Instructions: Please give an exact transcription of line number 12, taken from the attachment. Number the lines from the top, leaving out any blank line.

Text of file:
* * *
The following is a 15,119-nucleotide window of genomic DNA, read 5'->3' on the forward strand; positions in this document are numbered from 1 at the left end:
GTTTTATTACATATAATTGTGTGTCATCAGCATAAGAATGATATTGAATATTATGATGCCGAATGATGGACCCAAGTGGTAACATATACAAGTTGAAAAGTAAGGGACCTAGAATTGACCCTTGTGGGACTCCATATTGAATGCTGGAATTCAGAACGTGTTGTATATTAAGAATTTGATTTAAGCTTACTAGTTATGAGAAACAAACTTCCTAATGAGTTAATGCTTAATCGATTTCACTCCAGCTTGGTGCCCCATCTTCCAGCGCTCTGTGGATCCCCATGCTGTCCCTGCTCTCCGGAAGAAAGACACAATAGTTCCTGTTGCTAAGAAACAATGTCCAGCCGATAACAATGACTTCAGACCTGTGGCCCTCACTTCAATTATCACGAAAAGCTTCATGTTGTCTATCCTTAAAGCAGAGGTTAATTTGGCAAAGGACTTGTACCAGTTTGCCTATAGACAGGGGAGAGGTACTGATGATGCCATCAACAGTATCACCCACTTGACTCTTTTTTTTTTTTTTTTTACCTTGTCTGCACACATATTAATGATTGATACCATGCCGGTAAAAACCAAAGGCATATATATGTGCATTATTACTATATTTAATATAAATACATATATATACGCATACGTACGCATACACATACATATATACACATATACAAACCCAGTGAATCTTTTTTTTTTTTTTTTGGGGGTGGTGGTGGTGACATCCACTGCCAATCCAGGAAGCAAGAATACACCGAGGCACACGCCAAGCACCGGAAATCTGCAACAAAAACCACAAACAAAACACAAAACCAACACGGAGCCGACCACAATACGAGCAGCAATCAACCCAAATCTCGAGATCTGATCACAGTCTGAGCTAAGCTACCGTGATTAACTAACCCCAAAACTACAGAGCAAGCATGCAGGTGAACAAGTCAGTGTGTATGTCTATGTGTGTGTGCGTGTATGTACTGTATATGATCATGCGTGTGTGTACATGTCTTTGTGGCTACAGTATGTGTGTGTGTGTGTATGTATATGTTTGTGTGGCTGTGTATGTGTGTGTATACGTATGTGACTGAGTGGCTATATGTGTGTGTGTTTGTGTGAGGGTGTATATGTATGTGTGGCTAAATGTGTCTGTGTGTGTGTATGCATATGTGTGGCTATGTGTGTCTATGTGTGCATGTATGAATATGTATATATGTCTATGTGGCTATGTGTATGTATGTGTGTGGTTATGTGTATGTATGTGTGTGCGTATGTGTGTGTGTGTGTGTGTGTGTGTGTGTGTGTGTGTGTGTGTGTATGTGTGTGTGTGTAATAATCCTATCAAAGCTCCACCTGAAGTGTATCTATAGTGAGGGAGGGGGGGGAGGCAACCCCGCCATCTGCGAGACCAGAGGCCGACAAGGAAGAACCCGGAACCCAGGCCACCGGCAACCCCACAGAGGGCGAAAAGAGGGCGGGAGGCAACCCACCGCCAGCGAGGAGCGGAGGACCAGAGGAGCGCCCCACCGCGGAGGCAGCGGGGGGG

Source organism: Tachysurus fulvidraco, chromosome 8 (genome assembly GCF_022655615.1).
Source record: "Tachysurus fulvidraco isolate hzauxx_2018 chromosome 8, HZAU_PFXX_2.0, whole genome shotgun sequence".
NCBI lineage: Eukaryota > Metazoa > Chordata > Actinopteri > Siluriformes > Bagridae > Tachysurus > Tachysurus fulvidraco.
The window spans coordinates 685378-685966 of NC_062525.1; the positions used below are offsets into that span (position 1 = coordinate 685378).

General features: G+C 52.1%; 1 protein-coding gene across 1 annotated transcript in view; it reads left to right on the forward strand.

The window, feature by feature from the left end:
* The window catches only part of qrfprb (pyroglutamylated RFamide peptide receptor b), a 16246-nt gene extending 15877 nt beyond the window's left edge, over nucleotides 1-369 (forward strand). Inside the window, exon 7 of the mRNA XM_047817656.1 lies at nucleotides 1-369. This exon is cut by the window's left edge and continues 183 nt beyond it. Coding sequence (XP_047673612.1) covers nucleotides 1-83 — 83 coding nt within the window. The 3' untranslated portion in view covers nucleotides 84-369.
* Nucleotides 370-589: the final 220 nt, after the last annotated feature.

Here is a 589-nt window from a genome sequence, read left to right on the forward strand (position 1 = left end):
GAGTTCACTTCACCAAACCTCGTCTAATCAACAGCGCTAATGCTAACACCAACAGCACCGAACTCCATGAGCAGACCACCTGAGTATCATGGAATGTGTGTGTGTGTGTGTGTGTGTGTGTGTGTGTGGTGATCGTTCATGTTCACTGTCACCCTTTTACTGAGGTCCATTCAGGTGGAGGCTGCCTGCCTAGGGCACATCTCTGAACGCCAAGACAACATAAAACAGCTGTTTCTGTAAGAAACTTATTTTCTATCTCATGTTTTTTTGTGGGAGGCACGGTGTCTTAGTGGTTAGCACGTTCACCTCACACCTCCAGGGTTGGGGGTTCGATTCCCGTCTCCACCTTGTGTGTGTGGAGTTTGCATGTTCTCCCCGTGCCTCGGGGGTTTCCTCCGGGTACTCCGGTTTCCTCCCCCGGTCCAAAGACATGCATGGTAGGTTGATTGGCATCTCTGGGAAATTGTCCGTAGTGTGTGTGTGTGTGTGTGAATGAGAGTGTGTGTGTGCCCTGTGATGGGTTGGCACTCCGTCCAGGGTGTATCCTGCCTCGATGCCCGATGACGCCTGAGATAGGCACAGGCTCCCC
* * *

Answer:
GAGTTCACTTCACCAAACCTCGTCTAATCAACAGCGCTAATGCTAACACCAACAGCACCGAACTCCATGAGCAGACCACCTGAGTATCATGGAATGTGTGTGTGTGTGTGTGTGTGTGTGTGTGTGTGGTGATCGTTCATGTTCACTGTCACCCTTTTACTGAGGTCCATTCAGGTGGAGGCTGCCTGCCTAGGGCACATCTCTGAACGCCAAGACAACATAAAACAGCTGTTTCTGTAAGAAACTTATTTTCTATCTCATGTTTTTTTGTGGGAGGCACGGTGTCTTAGTGGTTAGCACGTTCACCTCACACCTCCAGGGTTGGGGGTTCGATTCCCGTCTCCACCTTGTGTGTGTGGAGTTTGCATGTTCTCCCCGTGCCTCGGGGGTTTCCTCCGGGTACTCCGGTTTCCTCCCCCGGTCCAAAGACATGCATGGTAGGTTGATTGGCATCTCTGGGAAATTGTCCGTAGTGTGTGTGTGTGTGTGTGAATGAGAGTGTGTGTGTGCCCTGTGATGGGTTGGCACTCCGTCCAGGGTGTATCCTGCCTCGATGCCCGATGACGCCTGAGATAGGCACAGGCTCCCC